The current Governing Board of the Alliance comprises of the following member organisations:

  • Association of Adolescent and Child Care in India
  • Alzheimer’s and Related Disorders Society of India
  • Cancer Foundation of India
  • Centre for Chronic Diseases Control
  • Clean Air Asia
  • Dakshayani and Amaravati Health and Education (Dakshama)
  • Health Bridge
  • Health-Related Information Dissemination Amongst Youth (HRIDAY*)
  • Indian Cancer Society
  • Madras Diabetes Research Foundation
  • Nada India Foundation
  • Pallium India
  • Public Health Foundation of India
  • Sundaram Arulrhaj Hospital
  • The Union South East Asia
  • World Lung Foundation/Vital Strategies
The Indian Cancer Society, Delhi, is a proud member of Healthy India Alliance. With other Branches joining hands, we will be the prime pan-India organization.

Activities of the Alliance

  • Converge: Serve as an inclusive Alliance to unite action, host meetings, recruit new partners, and promote the work of CSOs working in NCDs and related issues;

  • Collaborate: Ensure that government agencies recognize NCDs as a national development priority;

  • Care: Provide free screening, counselling, and referral services for those diagnosed with NCDs;

  • Connect: Undertake awareness campaigns, engage media, and educate people about NCD risk factors, end stigma, and promote early screening;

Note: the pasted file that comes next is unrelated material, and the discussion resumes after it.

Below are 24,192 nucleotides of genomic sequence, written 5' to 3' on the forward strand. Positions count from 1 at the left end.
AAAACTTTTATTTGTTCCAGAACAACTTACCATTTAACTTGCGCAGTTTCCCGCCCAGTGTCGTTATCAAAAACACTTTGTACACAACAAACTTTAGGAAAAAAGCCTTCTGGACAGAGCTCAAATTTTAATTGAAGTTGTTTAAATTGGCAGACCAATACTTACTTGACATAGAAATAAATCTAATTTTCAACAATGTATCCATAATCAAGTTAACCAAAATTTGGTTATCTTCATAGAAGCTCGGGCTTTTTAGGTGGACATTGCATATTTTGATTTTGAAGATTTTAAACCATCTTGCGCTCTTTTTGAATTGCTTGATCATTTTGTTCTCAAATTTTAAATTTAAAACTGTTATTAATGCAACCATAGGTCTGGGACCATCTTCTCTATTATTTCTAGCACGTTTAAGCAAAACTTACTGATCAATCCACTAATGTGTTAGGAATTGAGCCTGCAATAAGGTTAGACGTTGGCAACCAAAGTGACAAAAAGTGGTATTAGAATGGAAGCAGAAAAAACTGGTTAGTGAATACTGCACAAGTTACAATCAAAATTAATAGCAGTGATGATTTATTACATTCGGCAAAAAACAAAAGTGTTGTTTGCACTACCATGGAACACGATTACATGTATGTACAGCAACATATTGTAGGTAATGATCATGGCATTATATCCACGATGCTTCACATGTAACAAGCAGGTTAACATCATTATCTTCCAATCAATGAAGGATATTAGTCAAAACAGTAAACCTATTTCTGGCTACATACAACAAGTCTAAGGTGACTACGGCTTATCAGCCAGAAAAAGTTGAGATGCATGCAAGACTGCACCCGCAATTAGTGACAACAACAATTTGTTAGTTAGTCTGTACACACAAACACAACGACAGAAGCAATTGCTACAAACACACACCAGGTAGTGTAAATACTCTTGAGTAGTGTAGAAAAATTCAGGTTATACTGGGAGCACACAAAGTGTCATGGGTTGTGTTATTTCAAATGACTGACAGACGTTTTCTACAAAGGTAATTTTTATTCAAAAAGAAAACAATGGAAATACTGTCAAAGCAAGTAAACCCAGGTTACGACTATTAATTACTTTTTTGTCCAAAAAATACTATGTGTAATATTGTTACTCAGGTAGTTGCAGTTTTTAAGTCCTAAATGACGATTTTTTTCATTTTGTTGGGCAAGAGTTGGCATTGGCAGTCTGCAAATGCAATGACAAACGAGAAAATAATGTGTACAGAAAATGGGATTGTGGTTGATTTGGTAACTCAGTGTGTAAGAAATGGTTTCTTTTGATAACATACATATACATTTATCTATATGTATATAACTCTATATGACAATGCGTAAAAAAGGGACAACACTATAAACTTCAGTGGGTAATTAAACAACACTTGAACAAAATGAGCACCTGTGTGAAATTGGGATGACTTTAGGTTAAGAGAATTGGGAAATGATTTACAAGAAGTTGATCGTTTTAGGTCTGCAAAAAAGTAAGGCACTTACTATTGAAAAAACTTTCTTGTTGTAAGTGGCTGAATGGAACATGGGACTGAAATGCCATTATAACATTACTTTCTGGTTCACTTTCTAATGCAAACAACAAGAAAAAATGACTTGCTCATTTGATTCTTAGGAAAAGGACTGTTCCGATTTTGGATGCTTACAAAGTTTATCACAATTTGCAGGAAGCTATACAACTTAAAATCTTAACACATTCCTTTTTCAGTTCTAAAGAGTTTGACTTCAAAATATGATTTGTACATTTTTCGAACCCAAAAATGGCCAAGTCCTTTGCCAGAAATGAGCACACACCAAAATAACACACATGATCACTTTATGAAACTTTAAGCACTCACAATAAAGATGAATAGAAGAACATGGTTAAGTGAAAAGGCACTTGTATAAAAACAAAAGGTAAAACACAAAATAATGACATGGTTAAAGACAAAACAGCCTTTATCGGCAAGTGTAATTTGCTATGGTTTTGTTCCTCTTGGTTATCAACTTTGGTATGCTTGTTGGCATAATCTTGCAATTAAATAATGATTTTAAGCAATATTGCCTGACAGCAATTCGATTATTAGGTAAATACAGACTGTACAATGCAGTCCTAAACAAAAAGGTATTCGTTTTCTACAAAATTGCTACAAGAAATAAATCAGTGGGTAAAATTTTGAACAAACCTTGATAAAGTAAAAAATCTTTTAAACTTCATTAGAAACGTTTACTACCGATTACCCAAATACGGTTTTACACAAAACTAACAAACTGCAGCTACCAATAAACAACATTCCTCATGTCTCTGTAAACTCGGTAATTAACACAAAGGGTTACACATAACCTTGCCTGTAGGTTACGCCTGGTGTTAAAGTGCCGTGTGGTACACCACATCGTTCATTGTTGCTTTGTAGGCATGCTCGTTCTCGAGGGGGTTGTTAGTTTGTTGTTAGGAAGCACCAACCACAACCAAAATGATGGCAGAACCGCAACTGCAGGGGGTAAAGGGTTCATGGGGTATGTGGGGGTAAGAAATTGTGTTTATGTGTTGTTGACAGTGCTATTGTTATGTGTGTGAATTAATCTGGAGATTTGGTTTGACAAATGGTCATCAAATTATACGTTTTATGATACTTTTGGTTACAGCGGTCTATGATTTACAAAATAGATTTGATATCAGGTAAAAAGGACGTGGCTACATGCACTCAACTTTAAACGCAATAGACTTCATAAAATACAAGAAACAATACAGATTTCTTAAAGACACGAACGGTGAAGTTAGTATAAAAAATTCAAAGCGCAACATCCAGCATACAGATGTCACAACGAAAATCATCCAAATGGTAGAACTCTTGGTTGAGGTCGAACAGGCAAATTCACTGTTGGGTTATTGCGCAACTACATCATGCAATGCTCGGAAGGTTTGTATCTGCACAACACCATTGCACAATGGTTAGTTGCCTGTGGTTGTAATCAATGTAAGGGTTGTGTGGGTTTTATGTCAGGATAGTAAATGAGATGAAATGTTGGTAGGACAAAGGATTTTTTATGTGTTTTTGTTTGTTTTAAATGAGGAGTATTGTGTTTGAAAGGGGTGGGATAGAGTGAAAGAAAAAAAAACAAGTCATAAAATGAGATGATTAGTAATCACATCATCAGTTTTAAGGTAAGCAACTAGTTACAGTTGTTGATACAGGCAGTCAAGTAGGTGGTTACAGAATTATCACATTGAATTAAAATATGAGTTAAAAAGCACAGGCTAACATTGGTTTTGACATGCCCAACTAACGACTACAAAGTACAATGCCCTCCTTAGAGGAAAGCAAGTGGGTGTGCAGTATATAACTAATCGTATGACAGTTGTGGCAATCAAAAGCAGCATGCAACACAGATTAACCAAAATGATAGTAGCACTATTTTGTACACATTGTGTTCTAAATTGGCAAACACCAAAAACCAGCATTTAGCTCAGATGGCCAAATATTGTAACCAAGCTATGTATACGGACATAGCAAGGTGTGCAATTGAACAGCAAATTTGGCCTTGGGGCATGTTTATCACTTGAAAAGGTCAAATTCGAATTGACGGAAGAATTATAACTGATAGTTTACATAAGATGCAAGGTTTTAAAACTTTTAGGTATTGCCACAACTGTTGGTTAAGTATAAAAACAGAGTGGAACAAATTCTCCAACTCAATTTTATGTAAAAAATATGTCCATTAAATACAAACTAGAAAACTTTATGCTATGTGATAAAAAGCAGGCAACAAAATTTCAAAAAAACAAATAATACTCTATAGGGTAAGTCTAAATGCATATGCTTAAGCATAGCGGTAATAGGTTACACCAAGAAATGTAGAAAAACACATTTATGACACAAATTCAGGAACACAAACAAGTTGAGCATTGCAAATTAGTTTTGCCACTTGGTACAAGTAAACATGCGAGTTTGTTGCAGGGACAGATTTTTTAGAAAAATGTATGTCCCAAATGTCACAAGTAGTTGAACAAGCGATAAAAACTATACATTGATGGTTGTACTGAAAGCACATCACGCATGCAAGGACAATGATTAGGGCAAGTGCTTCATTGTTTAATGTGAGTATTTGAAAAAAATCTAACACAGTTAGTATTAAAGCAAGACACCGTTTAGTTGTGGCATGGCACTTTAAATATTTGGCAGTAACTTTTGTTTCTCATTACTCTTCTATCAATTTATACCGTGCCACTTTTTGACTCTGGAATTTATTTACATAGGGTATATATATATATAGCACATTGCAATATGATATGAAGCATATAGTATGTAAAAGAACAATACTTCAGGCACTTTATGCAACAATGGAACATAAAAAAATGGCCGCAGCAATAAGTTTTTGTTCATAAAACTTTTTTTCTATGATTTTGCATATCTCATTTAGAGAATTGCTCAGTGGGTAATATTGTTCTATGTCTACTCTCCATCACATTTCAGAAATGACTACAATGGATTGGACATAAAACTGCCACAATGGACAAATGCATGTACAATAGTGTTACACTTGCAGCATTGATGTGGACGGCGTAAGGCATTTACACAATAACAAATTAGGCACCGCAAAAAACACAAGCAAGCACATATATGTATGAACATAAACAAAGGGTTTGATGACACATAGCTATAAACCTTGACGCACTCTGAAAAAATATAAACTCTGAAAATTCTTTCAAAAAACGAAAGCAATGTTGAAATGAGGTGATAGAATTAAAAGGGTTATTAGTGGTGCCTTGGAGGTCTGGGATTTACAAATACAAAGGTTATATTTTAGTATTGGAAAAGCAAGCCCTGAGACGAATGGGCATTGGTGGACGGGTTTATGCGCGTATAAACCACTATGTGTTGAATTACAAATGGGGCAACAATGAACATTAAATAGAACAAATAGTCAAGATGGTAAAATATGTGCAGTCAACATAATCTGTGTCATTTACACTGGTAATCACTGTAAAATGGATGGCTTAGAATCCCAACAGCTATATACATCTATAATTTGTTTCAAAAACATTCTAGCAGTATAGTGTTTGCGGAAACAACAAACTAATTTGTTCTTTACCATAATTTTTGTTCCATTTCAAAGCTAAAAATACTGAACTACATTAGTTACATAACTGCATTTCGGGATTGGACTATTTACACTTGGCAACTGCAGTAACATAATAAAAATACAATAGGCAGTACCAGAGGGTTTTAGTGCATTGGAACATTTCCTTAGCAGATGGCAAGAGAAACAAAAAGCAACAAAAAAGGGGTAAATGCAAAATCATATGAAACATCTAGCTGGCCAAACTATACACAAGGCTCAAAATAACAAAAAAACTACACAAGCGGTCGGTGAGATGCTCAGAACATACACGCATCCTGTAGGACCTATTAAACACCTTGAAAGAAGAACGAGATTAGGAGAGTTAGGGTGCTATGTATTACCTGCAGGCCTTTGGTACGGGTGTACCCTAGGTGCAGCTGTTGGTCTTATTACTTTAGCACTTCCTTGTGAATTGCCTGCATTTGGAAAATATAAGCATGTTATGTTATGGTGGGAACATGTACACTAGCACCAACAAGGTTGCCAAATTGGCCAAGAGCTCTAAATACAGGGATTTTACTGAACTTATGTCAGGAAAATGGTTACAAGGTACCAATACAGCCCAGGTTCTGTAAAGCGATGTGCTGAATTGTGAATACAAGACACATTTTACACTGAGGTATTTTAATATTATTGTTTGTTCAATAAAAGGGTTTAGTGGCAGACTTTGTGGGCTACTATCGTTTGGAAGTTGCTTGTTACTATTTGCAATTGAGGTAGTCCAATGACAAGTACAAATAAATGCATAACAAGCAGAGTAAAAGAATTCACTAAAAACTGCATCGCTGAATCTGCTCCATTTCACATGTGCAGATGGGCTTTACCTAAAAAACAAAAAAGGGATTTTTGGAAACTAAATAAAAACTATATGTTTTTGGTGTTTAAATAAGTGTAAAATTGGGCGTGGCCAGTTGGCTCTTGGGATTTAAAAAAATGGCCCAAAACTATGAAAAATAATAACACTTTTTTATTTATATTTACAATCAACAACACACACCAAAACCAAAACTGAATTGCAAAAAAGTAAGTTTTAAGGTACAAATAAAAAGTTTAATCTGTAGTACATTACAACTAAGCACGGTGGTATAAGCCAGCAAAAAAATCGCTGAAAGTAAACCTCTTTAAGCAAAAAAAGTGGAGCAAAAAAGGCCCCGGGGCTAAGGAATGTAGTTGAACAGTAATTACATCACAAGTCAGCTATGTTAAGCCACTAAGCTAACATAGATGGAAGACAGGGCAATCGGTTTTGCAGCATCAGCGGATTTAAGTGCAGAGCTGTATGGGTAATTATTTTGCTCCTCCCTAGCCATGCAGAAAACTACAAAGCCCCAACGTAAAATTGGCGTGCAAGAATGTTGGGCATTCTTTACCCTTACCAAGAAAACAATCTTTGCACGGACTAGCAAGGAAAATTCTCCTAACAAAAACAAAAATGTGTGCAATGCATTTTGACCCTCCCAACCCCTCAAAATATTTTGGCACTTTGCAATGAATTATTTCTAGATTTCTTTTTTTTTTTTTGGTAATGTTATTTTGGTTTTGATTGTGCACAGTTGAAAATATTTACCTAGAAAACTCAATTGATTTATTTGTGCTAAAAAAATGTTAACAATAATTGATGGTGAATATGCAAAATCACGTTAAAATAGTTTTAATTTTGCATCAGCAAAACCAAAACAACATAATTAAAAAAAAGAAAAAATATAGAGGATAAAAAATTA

• Capacity Building: Train health workers, survivors and other advocates in counselling, screening, advocacy and patient support;

  • Compute: Provide support for research and data gathering processes on NCDs Catalyse multi-sectoral advocacy: Ensure participation of non-health CSOs, particularly those working on environmental, gender, human security issues

  • Contribute: Align activities to the national, regional and global action plans on NCDs and SDGs

  • Why should ICS venture in the NCD space?

    1. India is experiencing a rapid health transition with a rising burden of NCDs. Overall; NCDs are emerging as the leading causes of death in India accounting for 60% of all deaths. Half of those who die of chronic NCDs are in the prime of their productive years. In India, NCDs have overtaken communicable diseases as the most common causes of morbidity and premature mortality. According to WHO, NCDs account for 5.3 million deaths in India. India loses more than 20 million productive life years annually to NCDs. The annual income loss from NCDs, arising from days spent ill and in care-giving, amounted to $23 billion (0.7% GDP) in India in 2004.